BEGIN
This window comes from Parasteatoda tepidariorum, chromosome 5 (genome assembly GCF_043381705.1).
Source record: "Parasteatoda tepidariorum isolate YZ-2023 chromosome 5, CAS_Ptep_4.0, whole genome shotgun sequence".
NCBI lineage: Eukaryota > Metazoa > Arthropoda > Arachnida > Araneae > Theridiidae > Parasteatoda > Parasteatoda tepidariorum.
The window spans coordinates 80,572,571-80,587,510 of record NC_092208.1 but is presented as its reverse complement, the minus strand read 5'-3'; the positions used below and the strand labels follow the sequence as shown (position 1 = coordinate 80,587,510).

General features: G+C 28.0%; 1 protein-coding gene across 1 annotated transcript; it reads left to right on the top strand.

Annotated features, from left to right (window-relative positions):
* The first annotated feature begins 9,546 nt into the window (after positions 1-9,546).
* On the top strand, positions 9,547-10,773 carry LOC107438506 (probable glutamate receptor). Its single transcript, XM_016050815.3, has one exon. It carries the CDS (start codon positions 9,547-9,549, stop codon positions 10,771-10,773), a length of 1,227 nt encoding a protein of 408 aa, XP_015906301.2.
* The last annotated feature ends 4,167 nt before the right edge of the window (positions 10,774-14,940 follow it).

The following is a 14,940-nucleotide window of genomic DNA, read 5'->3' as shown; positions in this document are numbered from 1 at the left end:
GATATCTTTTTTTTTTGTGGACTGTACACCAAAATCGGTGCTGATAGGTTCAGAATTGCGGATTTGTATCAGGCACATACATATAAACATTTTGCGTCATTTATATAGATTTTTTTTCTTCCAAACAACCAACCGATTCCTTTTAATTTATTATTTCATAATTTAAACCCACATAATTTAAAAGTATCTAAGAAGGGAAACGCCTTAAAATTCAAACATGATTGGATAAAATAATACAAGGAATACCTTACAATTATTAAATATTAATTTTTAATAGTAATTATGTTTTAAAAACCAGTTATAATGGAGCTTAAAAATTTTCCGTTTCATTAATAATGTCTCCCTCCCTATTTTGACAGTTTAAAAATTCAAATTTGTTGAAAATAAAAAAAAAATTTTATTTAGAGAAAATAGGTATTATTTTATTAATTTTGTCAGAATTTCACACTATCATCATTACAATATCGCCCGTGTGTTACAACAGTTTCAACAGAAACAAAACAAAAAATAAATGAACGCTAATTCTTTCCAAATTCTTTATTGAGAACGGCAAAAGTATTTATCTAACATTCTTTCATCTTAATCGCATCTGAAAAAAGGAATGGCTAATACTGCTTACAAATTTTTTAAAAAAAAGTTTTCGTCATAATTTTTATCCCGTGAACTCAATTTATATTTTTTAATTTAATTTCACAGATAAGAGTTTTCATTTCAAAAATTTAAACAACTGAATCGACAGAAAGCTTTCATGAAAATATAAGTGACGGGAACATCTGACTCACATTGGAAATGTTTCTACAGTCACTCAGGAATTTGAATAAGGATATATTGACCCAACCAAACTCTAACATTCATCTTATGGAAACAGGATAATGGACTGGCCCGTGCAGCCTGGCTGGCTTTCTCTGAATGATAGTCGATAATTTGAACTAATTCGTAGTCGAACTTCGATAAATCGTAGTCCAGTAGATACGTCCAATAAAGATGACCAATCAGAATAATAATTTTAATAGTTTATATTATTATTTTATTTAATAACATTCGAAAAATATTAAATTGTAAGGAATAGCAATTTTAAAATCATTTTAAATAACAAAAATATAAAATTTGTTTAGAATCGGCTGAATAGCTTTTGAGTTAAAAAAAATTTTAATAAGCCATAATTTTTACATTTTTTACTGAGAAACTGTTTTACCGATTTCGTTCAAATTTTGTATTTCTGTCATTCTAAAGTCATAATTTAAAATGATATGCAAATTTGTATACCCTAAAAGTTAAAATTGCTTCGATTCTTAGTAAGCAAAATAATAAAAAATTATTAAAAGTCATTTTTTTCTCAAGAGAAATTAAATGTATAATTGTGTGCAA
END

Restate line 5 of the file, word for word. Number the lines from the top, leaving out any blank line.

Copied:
General features: G+C 28.0%; 1 protein-coding gene across 1 annotated transcript; it reads left to right on the top strand.